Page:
Bob the Canadian

Learn the English Phrase FEEL FREE and the English term FREE-FOR-ALL

Learn the English Phrase FEEL FREE and the English term FREE-FOR-ALL

Read along to practice your English and to learn the English phrase FEEL FREE and the English term FREE-FOR-ALLIn this English lesson I wanted to help you learn the English phrase feel free. If we say to someone feel free, we're basically saying go ahead or sure or yes. If my brother said to me, hey, can I use your van tonight? I could respond and say feel free. I'm basically saying, go ahead, it's no problem. If you want to borrow my van, feel free to borrow my van. We also sometimes start sentences like this. I could bring pizza into the staff room at school, if I brought in a huge pizza and I didn't need to eat all of it myself, I could say, hey, feel free to take a slice of pizza if you want one. So feel free simply means go ahead or if you want to do something you can do it. Feel free. You can feel free to watch these videos whenever you want. You don't have to ask permission, you can just do it.WANT FREE ENGLISH LESSONS? GO TO YOUTUBE AND SEARCH, "BOB THE CANADIAN"✅If you enjoy these lessons please consider supporting me at: http://www.patreon.com/bobthecanadianHey, the second phrase I wanted to look at today is more of a term than a phrase but it's free-for-all. When something is a free-for-all it means that a bunch of people are doing something and there's no rules involved. I'm trying to think of a really good example. If I brought a bag of candy to my classroom and if I started throwing the candy onto the floor, it would become a free-for-all. That would mean that students would be jumping out of their desks trying to get the candy off of the ground. They would probably push each other out of the way. It would definitely be a free-for-all. So a free-for-all is any situation where there are a number of people and they're just behaving based on what they want to do right away in that moment instead of according to rules or any kind of guidelines that I would give. Does happen sometimes. I once had a grandparent visit one of my classrooms and start throwing candy around and it turned into a free-for-all. Yes, students were jumping under their desks to get the candy.Anyways, let's review. If you say to someone in English feel free you're basically saying go ahead or it's fine with me or yes. The example I gave was if my brother wanted to borrow a vehicle, I would say, hey, feel free. Anytime you need to borrow a vehicle feel free and just come and get one. And a free-for-all is any situation where a group of people behaves in a way basically doing what they want right in the moment instead of maybe obeying laws or rules. So free-for-alls can get a little bit dangerous. I don't recommend throwing candy to large groups of teenagers. They go a little bit crazy.But, hey, let's look at a comment from a previous video. This is from Natalia if I did the translation right. Hi Natalia, thanks for the comment. "See you on Monday", question mark. So this is actually a question from Natalia because in the last video, the one that you watched Wednesday morning, I said see you on Monday. I don't know why. For some reason I got my days mixed up. And Julia actually responded and says "it seems Friday got the boot this week" which was one of the phrases I taught in that lesson. Aleksey says "maybe Bob is right. It's time to stop working and have a nice rest until Monday. Hope my boss will not give me the boot." And then my response was this, "oops, my bad, I'm still adjusting to the time change I guess. There will be a lesson on Friday as well as Monday."Support the show (https://www.patreon.com/bobthecanadian)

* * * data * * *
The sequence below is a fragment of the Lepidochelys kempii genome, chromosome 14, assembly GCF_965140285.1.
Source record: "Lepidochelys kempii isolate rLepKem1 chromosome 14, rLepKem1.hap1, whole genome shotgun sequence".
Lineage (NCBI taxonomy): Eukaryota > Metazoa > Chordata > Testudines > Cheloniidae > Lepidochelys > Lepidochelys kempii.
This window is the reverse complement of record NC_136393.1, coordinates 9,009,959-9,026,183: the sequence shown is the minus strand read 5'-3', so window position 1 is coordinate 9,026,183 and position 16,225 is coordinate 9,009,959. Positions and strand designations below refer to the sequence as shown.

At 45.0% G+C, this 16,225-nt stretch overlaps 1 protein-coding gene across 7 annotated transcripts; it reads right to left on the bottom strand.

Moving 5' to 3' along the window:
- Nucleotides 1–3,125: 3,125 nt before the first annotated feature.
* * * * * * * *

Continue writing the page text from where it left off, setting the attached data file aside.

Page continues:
Duration: 4 min

Release Date:

Share part or all of the audio of this episode